Congressman Steven Palazzo (MS-4) today welcomed news that an earlier Air Force decision to move C-130J planes stationed at Keesler has been delayed until April 2014, with possible delays until October 2014, when the Air Force will "reassess and determine the best course of action."
Palazzo released the following statement:
"I will continue working to ensure the Air Force and the Commission tasked with analyzing Air Force structure changes understand the costs associated with moving these planes," Palazzo stated. "From all angles, this proposed move doesn't make sense for the Air Force, Keesler, or for South Mississippi. The Air Force had to change its plans last year when it could not provide adequate cost or mission justifications for moving planes from Keesler to Dobbins Reserve Base. Since that time, they have failed to provide similar justifications for subsequent plans to move these planes. I believe these movements must be halted until the National Commission on the Structure of the Air Force releases their report in February. This delay accomplishes that goal."
The news comes on the heels of Palazzo's recent testimony before the National Commission on the Structure of the Air Force, in which he also testified:
"The Air Force cannot continue to move planes, equipment, and people around every few years without looking at costs, the impact to communities, and current readiness. In a time of shrinking budgets and uncertainty, these movements appear unnecessary and, more importantly, as uncalculated expenditures. I believe the commission must strongly recommend that the Air Force stop all moves that were recommended without an estimate of short term cost savings, unless they are a matter of absolute military necessity."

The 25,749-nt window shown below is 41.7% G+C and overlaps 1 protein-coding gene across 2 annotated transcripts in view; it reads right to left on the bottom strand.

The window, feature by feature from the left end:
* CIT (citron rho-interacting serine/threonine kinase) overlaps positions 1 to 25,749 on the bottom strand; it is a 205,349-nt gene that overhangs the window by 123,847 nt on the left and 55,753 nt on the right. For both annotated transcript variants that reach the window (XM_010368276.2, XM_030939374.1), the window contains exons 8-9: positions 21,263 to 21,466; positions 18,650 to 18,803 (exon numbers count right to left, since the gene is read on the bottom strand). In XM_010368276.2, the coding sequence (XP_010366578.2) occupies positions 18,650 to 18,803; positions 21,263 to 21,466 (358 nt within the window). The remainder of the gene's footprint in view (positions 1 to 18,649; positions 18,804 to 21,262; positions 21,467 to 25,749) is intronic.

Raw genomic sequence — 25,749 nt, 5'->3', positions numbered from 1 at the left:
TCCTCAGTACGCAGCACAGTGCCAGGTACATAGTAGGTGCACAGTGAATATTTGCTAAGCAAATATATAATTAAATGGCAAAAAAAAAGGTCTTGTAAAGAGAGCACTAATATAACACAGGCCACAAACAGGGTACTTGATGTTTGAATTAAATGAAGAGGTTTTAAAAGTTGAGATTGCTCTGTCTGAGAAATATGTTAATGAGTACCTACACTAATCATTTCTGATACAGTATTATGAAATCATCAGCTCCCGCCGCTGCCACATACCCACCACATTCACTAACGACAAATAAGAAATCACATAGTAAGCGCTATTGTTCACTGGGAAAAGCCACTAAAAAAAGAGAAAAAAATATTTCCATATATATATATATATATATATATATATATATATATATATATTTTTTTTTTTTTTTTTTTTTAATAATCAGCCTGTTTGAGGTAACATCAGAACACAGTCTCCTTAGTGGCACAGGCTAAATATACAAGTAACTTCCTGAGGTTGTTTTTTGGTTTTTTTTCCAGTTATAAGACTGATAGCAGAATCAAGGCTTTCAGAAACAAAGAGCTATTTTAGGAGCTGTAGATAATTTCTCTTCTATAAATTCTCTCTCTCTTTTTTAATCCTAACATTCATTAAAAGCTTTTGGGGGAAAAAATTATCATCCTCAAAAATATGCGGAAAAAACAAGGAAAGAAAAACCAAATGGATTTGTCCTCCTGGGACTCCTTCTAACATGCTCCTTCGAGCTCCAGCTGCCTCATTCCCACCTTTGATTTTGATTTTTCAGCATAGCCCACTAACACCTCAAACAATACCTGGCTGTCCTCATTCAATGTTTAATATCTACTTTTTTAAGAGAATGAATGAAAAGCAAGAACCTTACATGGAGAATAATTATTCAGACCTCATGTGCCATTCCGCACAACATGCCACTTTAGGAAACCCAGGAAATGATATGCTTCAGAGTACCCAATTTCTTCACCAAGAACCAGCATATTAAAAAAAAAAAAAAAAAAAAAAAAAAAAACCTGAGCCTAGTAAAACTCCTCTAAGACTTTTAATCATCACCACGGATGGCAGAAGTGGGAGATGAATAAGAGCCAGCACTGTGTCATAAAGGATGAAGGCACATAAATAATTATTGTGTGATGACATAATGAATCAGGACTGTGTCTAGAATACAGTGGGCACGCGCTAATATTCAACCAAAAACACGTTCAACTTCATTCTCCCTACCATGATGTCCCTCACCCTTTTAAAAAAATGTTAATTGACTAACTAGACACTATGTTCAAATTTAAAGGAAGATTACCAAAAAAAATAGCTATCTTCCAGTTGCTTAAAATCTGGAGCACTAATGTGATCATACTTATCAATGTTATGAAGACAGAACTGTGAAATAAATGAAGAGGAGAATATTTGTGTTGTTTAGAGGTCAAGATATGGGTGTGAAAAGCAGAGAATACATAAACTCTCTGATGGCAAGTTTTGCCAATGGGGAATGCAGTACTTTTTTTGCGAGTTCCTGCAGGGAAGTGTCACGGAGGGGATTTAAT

Original plans to move planes from Keesler to Dobbins Reserve Base were scrapped after Palazzo raised questions about the costs associated with the move. In a hearing on the House Armed Services Committee in 2012, Deputy Chief of Staff for Strategic Plans and Programs, Lieutenant General Christopher D. Miller, responded to Palazzo's questions by acknowledging there could be extra costs associated with moving planes and stating, "It is true that the facilities there are not exactly suited at present for the C-130J."